The Stony Brook University Equestrian team participated in the Zone 2, Region 4 zone finals on April 9th.
The team came in second in the region finals this year.
“We have been very successful,” D’Arcy March, the team’s president, said. “When I was a freshman, we came top in the region, which is all of Long Island and New York State.”
At the zone level, she added, they compete against other teams in the New York State area. Zones are akin to playoffs, deciding who goes on to Nationals.
“It’s stepped like bigger sports, like more well-known sports, but it’s still a little different,” she said.
At a horse show, the equestrian equivalent of a football game, riders demonstrate their skill through harmony and control while riding, vaulting or otherwise directing their horse. Additionally, both rider and horse are judged on first impression, including how well the horse is groomed and how well the rider is dressed, according to America’s Horse Daily.
The Stony Brook University Equestrian team has finished first in their region four times since 1997, according to Campus Equestrian. It has competed and won against school teams, including Columbia and Adelphi University.
Stony Brook’s equestrian team has approximately 20 members, 16 of whom compete regularly, while the others are on the club team, meaning they ride with the trainer and help the team, but do not participate in competitions.
Team members range in experience from those who have never been on a horse before to those who have been riding since they were five years old, Marsh said. As a result, Coach Myrna Treuting tailors the practice to the skill level of each rider.
Practices, which last an hour, are limited to around seven people because of the danger of working with horses. The exact timing of the practices changes per semester, as the coach fits them around the team’s various schedules.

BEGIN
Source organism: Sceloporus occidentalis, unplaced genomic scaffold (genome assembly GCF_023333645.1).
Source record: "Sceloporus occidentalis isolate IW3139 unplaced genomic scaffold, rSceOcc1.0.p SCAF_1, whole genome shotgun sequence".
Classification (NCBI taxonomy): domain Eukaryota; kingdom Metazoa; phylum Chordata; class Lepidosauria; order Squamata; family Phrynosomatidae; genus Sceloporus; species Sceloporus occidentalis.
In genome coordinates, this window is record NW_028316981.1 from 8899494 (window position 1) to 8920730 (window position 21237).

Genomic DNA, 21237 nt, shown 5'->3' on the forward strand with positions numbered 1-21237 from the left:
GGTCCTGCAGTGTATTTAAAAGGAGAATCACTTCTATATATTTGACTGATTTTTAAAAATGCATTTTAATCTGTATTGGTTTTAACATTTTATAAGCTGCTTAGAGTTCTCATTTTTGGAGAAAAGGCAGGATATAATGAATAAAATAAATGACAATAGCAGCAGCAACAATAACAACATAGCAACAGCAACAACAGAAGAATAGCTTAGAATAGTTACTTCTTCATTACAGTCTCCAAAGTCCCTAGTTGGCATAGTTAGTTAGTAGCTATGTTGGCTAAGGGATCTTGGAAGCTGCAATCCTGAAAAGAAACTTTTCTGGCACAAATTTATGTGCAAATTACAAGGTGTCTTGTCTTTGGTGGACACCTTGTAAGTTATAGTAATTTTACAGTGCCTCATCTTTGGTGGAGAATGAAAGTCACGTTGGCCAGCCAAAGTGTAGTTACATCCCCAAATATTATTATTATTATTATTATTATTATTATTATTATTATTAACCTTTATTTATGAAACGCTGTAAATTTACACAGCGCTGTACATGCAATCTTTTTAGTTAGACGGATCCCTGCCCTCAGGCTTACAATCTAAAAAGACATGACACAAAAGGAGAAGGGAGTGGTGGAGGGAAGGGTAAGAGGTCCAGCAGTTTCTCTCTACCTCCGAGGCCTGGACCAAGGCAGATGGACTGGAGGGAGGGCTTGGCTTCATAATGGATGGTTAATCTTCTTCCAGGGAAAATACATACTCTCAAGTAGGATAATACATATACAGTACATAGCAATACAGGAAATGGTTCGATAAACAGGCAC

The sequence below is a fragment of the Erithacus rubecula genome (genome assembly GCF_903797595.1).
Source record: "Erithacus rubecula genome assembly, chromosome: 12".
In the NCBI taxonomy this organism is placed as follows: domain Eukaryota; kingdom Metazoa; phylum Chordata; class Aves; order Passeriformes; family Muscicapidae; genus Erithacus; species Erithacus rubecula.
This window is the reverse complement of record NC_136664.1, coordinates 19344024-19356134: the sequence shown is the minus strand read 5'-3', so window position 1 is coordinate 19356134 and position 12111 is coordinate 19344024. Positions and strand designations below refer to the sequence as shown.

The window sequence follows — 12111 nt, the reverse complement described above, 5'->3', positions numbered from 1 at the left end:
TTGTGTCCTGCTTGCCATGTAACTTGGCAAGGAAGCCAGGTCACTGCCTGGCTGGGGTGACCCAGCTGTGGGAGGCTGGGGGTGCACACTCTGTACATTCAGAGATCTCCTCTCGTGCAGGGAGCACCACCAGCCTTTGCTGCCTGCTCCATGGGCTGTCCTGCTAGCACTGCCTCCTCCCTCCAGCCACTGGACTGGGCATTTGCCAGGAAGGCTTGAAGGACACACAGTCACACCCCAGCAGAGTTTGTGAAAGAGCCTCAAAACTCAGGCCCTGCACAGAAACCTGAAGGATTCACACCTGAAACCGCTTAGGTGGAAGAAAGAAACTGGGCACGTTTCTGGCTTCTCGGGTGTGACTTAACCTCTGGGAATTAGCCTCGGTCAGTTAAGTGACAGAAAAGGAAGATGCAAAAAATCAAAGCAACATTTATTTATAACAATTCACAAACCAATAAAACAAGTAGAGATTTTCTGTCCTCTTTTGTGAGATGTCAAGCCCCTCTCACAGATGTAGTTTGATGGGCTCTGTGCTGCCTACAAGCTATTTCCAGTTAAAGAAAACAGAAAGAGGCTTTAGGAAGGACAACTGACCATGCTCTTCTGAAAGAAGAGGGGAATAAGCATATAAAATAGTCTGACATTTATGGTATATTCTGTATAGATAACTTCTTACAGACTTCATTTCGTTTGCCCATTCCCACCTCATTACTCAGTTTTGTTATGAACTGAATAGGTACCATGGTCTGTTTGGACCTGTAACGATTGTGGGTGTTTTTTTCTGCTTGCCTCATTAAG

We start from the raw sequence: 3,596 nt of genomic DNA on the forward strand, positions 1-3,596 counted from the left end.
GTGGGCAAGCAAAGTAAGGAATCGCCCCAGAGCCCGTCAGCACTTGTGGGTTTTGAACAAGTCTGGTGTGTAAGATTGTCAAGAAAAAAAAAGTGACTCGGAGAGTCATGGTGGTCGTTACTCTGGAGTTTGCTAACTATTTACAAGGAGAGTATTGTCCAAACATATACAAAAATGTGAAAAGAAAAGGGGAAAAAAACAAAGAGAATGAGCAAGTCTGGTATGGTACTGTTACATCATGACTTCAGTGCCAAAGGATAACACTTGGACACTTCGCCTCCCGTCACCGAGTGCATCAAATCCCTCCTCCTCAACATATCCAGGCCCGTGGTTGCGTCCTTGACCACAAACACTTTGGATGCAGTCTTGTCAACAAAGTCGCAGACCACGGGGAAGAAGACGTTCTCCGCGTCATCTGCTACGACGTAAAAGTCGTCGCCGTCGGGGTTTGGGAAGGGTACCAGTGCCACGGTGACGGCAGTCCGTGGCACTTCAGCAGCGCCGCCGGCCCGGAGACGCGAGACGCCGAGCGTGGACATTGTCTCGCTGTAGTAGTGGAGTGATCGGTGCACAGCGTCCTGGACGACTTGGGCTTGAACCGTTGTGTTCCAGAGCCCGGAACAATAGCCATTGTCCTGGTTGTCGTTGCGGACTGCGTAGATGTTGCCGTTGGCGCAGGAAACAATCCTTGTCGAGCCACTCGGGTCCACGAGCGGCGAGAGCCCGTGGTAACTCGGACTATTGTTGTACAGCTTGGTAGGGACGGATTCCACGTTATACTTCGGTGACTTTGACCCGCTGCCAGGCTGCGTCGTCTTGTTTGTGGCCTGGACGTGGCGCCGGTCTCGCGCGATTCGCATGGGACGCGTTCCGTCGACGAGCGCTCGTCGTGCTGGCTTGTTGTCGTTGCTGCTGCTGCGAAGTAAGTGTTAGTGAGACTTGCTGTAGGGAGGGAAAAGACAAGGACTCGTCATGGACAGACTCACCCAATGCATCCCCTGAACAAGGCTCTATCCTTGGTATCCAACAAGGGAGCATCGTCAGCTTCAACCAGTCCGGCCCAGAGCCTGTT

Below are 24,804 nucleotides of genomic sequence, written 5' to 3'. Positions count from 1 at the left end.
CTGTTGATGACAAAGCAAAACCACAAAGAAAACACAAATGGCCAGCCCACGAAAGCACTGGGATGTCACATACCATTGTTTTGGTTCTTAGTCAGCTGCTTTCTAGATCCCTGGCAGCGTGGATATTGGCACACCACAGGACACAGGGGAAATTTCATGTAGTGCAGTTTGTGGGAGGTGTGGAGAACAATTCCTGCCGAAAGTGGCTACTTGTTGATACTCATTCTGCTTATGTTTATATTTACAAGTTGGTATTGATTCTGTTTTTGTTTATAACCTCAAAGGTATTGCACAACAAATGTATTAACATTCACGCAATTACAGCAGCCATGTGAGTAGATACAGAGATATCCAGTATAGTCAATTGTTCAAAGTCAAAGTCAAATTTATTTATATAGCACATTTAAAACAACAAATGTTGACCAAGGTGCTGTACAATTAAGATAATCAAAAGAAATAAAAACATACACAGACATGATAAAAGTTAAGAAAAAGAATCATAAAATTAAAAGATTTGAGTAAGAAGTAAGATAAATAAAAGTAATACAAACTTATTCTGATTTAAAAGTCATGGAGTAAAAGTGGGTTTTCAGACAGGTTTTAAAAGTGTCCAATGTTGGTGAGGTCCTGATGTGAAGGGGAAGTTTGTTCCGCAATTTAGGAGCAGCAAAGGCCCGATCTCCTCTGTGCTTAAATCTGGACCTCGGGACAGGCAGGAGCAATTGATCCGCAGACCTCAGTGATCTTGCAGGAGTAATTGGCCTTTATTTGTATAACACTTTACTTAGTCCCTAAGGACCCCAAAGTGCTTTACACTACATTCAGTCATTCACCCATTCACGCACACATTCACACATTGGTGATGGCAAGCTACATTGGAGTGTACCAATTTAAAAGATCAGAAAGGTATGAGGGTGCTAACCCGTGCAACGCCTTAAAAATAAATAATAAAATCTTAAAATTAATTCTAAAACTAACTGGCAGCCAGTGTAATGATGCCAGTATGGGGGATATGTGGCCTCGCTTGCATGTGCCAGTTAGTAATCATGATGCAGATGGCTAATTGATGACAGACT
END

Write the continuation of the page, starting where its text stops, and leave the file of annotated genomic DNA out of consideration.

Despite the team’s success, few Stony Brook students seem to know that the team exists.
“I’ve never really seen someone from the equestrian team or someone around or anything about it, but I’m sure they exist.” Cindy Marji, a 20-year-old biomedical engineering major, said.
Even the students who have heard of the club do not seem to know much about it.
“I know the equestrian team is basically just for horseback riding, and that’s kind of all I know,” Kayla Keller, a 19-year-old linguistics major, said. “I don’t think a lot of people know about it because I feel like they’re not really involved on campus much, so people aren’t really hearing about them, they’re not really involved in any major events.”
Keller said she only knew about the club because she was a commuter assistant, and had been taught during training that there was an equestrian team.
In the past, the team has had individuals go on to win zones and even nationals, where they compete against riders from 400 schools from around the country.
In the current season, the team had 14 riders qualify for zones, four of whom placed, including Erin Brody, who will be going on to represent Zone 2 in nationals.
“The team we have now is super enthusiastic, and everybody’s willing to work hard,” Marsh said. “I’m really optimistic about our future.”